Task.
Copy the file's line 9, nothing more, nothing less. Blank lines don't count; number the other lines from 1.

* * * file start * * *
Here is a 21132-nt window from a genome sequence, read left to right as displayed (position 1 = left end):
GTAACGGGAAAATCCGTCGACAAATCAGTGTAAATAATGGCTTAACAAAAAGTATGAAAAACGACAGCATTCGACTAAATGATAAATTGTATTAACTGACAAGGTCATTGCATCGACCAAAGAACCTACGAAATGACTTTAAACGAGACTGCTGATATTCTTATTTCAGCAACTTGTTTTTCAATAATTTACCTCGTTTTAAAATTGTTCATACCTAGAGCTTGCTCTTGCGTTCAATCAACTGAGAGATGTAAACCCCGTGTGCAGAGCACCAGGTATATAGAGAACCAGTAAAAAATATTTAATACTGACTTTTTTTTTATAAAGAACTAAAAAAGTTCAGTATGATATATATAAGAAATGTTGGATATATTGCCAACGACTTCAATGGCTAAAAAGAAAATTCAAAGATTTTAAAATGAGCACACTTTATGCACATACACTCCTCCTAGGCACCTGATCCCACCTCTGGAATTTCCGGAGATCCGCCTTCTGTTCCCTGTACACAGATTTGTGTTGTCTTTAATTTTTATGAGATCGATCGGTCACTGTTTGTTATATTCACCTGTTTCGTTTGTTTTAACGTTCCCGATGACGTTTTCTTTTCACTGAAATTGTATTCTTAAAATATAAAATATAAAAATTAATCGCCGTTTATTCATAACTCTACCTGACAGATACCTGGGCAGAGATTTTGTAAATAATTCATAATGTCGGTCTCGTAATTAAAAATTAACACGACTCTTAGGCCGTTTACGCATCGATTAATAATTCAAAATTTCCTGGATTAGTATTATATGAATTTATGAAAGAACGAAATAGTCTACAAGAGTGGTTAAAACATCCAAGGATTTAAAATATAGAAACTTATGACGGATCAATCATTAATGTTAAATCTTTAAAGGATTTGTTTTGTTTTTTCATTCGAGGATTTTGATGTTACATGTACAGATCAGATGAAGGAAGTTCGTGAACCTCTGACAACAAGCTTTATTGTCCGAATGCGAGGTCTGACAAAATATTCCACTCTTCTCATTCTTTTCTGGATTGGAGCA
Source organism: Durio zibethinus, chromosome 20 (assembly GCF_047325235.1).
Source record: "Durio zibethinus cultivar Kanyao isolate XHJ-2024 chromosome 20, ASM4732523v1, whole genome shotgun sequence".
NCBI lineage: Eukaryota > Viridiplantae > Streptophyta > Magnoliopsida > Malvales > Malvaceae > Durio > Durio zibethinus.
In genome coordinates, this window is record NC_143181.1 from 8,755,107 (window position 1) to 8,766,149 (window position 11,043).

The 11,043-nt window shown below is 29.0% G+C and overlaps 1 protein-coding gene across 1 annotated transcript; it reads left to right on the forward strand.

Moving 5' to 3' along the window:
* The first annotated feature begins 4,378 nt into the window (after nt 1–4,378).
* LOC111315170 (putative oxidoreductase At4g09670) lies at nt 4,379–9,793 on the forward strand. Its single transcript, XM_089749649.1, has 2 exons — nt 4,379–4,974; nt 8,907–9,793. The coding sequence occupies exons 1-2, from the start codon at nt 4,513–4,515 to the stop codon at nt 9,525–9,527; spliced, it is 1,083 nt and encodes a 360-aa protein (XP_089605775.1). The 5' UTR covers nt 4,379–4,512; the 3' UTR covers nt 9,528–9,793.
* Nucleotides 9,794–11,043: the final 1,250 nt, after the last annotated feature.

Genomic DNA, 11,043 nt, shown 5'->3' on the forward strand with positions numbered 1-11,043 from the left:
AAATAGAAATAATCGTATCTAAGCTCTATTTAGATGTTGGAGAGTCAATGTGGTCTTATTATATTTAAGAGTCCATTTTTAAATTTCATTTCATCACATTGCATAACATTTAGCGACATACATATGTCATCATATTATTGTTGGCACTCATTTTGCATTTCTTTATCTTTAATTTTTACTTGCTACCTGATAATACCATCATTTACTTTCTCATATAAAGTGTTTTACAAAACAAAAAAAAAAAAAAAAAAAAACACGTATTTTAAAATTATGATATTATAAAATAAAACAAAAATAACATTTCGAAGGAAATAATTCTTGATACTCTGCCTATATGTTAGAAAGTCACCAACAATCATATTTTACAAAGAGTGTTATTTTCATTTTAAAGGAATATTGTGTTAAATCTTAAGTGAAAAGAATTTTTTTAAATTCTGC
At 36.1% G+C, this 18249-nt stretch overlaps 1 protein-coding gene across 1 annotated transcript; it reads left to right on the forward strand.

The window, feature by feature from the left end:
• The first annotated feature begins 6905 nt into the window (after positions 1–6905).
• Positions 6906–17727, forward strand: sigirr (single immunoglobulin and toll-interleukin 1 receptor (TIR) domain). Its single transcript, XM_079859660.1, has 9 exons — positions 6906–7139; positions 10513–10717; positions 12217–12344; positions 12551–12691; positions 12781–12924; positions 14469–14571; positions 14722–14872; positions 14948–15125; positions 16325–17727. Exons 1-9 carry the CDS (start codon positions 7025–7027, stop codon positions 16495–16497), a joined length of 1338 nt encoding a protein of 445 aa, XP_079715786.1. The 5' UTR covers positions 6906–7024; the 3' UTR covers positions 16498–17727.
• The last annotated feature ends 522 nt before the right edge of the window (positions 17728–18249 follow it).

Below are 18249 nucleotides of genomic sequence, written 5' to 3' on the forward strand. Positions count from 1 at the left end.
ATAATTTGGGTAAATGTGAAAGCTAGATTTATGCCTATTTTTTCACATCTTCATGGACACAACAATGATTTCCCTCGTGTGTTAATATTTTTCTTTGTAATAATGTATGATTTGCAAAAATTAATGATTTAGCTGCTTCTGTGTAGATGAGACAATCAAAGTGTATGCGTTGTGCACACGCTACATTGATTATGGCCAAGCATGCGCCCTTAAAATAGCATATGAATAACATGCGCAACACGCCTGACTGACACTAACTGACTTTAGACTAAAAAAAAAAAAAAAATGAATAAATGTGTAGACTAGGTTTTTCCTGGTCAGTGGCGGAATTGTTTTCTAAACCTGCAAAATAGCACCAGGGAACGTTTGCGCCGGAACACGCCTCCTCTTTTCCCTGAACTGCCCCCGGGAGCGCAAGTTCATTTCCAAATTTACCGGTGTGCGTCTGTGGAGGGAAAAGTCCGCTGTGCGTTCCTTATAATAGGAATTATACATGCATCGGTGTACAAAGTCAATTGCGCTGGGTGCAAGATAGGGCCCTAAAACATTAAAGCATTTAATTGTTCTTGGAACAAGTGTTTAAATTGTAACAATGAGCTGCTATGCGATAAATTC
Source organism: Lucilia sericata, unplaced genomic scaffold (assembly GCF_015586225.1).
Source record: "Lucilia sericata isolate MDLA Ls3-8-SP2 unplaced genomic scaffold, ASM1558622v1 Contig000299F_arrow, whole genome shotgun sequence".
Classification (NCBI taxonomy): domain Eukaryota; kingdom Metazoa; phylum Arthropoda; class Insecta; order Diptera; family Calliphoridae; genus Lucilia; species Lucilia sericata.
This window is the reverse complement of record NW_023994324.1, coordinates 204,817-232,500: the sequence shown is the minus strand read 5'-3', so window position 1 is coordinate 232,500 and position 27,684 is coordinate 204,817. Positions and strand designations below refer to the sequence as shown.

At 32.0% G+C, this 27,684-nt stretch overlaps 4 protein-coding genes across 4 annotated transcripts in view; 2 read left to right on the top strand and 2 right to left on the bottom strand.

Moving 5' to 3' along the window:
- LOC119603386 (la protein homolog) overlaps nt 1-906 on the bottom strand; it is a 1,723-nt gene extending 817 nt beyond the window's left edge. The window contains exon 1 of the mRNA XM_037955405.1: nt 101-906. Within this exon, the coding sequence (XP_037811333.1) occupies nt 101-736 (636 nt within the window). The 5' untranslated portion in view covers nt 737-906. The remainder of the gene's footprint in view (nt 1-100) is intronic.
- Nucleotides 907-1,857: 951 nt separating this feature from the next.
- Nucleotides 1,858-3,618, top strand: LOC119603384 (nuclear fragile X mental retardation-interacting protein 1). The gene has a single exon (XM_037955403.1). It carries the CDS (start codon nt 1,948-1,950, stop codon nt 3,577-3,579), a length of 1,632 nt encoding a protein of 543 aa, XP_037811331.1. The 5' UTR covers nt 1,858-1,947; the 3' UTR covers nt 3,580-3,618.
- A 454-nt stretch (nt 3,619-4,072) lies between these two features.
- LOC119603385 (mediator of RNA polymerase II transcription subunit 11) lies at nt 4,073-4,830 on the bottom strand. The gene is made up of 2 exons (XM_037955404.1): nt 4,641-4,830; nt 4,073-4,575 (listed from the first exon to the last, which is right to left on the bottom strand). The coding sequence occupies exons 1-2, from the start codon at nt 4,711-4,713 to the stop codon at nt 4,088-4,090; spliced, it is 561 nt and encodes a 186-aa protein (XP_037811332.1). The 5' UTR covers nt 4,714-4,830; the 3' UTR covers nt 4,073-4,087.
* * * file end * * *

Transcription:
* The first annotated feature begins 4,378 nt into the window (after nt 1–4,378).